How two working mums made a million from selling lingerie on eBay

Lingerie Outlet Store is one a growing number of million-pound eBay businesses in the UK, with the number having risen by 50 per cent since 2013

Miles Dilworth
Tuesday 18 July 2017 12:24
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Clare Haines (right) founded the business in 2009, but the firm has grown by 2,000 per cent since friend Melissa Burton (left) joined as an equal partner in 2015
Clare Haines (right) founded the business in 2009, but the firm has grown by 2,000 per cent since friend Melissa Burton (left) joined as an equal partner in 2015

It’s happened to the best of us. The clothes are off, it’s time to get down to business. Then it all comes pouring out.

Working in a lingerie shop, it was an occupational hazard for entrepreneur Clare Haines.

“I love customers,” she says. “But often they feel like they have to tell you their life story just because they have taken their clothes off.”

Haines briefly flirted with bricks and mortar after launching Lingerie Outlet Store in 2009 on eBay from her garage in Swindon. But the naked customers proved too much to handle and she quickly switched back to selling exclusively through the online platform.

“It’s just more efficient. With online customer service, they only tell you what you need to know,” she says.

Haines is one of a growing number of eBay millionaires in the UK - defined as a business registered on eBay.co.uk with a turnover of £1m or more. The number has risen by 50 per cent since 2013, from 443 to 663.

Her business has ridden the wave of booming fashion sales on the online marketplace, jumping from sales of £51,000 in their first year to a projected £8m by the end of 2017.

For someone who claims not to know the meaning of ‘profit margin’, eBay’s user friendly platform was an ideal starting place.

“When I started the business eight years ago eBay was the only place I could sell the product online and get instant, transparent feedback from customers,” she says. “I didn’t have the confidence to start with a bricks and mortar store. The great thing about starting on eBay is that I learnt as I went.”

With a background in advertising and little business acumen, Haines kept the business chugging along but found herself hitting a growth ceiling without knowing why. In 2015 her best friend Melissa Burton joined the business as an equal partner, bringing with her 20 years of wisdom from working in blue chip companies and telecoms. Since then, the firm has grown by 2,000 per cent.

Haines credits Burton with turning the company into “a grown-up business”, with spreadsheets, cashflows, and “other things that make me go ‘aaaah’.”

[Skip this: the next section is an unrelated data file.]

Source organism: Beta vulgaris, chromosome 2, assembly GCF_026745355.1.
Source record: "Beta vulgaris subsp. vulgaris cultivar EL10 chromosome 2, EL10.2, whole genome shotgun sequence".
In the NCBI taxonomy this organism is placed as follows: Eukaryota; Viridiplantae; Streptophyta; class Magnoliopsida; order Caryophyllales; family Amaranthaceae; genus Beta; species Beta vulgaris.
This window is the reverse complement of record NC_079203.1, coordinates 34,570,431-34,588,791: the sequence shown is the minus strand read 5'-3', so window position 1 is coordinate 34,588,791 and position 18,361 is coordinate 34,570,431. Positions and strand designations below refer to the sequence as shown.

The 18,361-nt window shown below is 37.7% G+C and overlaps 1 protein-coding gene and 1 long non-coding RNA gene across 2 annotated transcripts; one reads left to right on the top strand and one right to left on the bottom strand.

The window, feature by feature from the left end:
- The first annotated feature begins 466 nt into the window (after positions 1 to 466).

Burton says Haines “could sell ice to an eskimo”, and the pair’s skills sets complement each other perfectly.

But even with the business now established and Burton’s expertise on board, they feel no desire to expand away from eBay.

“eBay has world class marketing and advertising built in as part of its service, so you don’t need to delve into the bottomless pit that is Google ads,” says Burton. “Consumers feel their data is protected but they also know exactly what they are getting because of the customer reviews.”

The pair cite the “explosion” of stores like Victoria’s Secret as the engine behind the continued expansion of the lingerie market, but they have a secret weapon of their own: motherhood.

Haines is a single parent, who juggles running her own business with raising her 14-year-old son, who she describes as a “proper teenager”, while Burton’s baby boy is now 21. The pair admit it’s been far from easy, but being in control of their own time means they no longer have to work weekends or evenings.

“Being a working mum gives you the tenacity you need to make it as an entrepreneur,” says Burton. “It’s that phone call at 9am telling you there’s no packed lunch and you’ve got to go and find a solution. It teaches you adaptability and time-management.

“If there’s a problem at work we’re like, ‘we’re working mums, it’s fine, we can sort this’.”

It’s also made the pair “wildly competitive” and given them an inner belief that anything is possible.

They say that yesterday was their biggest sales day yet.

“That’s something we find ourselves saying every week,” says Burton. “If that continues it won’t be long before our annual sales hit £16m plus.”

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